“But you know that he appeared so that he might take away our sins. And in him is no sin.”
— I John 3:5
It is interesting to observe the way John treats the matter of holiness and righteousness. His appeal to holiness is always made in terms of doctrine—that is, it is always made with the absolute truths of Scripture in mind. Our call as Christians to be holy is never isolated. It always comes from a true understanding of Jesus Christ.
Holiness is a matter of working out what we believe. Since that is true, it stands to reason that if we do not practice holiness, then we really do not have an understanding of the truth of the gospel. If we do not understand the fundamental truths of the gospel, then there is something terribly wrong with our view of the Christian life.
A Fine Mess
John began his epistle by writing about the dangerous idea of self-perfection. He wrote, “If we claim to be without sin, we deceive ourselves and the truth is not in us” (1 John 1:8). Some people have the mistaken notion that they are already perfect or that they can attain perfection while they are still here on earth. They view sin as specific actions done willfully against God’s will. They never stop to realize the pollution of sin or the power it has over them.
John points out the danger of taking our sin too lightly so that we dismiss it in some inadequate way. He writes, “Everyone who sins breaks the law; in fact, sin is lawlessness” (1 John 3:4). That is what sin is. It is not just some sort of weakness on our part.
In 1997, Time magazine reported that scientists claimed they had discovered a chemical in our bodies called dopamine that gives us a certain high to which we become addicted. People become addicted to alcohol, drugs, tobacco, or pornography in order to have this chemical reaction take place. So the bottom line for some scientists is that we poor human beings can’t help but become addicted.
Let me tell you something: sin is not a result of dopamine. It is the result of the dope in me. Sin is a transgression of the law of God. It is disobedience to his holy will. Our failure to realize that only shows how deeply caught we are in the trap called sin.
If you do not understand sin, the whole reason for God’s Son coming into this world is unclear to you. The problem is simple: we are guilty. We stand condemned before God through his law.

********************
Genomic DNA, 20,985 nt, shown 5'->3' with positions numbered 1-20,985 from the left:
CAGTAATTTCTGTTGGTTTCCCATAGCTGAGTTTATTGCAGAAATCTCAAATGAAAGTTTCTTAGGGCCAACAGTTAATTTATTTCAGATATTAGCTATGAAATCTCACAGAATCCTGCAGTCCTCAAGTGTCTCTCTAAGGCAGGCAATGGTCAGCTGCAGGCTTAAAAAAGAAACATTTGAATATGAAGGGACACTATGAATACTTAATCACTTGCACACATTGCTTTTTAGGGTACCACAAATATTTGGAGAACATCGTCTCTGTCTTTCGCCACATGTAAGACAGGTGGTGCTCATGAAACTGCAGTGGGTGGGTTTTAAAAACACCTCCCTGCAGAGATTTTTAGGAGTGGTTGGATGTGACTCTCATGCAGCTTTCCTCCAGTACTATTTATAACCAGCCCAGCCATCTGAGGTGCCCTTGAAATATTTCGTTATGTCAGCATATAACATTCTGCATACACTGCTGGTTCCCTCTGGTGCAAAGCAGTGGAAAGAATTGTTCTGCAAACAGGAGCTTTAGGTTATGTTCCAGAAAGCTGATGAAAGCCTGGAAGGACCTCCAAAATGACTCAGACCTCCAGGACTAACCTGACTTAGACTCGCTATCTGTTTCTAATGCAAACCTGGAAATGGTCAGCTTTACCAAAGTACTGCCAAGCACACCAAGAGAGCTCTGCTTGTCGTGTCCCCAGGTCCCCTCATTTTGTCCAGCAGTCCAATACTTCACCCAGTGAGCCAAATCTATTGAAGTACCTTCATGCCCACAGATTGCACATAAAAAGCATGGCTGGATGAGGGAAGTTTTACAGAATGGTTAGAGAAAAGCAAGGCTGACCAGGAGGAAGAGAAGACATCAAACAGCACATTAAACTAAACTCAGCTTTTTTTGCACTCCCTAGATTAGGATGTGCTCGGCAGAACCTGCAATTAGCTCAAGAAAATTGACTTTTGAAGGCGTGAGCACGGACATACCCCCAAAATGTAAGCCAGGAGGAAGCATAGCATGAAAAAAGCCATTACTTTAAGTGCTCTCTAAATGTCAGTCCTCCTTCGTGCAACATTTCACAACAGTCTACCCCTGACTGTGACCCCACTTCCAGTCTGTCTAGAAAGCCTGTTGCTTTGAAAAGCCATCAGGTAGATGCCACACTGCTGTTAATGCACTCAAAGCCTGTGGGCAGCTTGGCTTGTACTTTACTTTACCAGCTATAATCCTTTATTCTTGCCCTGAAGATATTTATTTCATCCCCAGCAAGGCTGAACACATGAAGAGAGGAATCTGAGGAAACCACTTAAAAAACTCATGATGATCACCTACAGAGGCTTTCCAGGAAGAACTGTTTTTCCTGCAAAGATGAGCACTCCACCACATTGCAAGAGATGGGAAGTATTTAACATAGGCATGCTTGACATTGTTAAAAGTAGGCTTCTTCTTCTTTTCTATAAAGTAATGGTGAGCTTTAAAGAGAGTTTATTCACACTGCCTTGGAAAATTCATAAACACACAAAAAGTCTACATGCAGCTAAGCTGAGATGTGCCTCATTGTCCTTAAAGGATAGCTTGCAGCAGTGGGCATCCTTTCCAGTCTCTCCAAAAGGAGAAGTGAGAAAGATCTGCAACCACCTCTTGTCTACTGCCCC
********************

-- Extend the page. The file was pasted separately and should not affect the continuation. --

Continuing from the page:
What the Law Requires
In Genesis 3, sin was introduced to the world as Satan tempted Eve to break God’s holy law, and she disobeyed God. Mankind, in his folly, listened to the words of Satan rather than the word of God. That is lawlessness, and it is what Satan wants you to do every minute of the day. He wants you to ignore the Word of God. He wants to render us guilty in the sight of God according to the law of God.
And so here we are—guilty of not listening to God and, instead, of listening to Satan. And so now here we are—under the wrath of God deserving and awaiting his punishment upon us because of our sin. If you understand sin in that way, John says, you will understand the reason Jesus had to come into this world.“You know that he appeared so that he might take away our sins.” That is the whole purpose of Christ’s coming into this world, and we have to view his coming in light of that statement.
Why Did God’s Son Come?
God’s own Son, the Second Person of the Holy Trinity, was here! But why did the Second Person of the Holy Trinity come? And why did his cruel death on the cross of Calvary have to take place? Why must we confess that his death, burial, resurrection, and ascension took place? Why are they so important?
First, God’s Son did not come into this world to give us only a revelation of God. That certainly is part of his reason for coming into this world. Jesus said, “Anyone who has seen me has seen the Father” (John 14:9). Some people will contend that the only reason Jesus came into the world was so that we can come to know God better.
Why do we need to know God better? Why don’t we know him well enough already? We were created with the ability to know and serve God in true righteousness. What happened? Sin happened. We no longer know God the right way, and we need Jesus to show us.
Another thing that Jesus did not specifically come for is to be our example. Certainly he is our example, and a more perfect example you will never find. But why do we need an example in the first place? Why do we need someone to show us how to live? We were made righteous and able to live in harmony with God’s will. What happened? Sin happened. Now we need an example to show us how to live properly.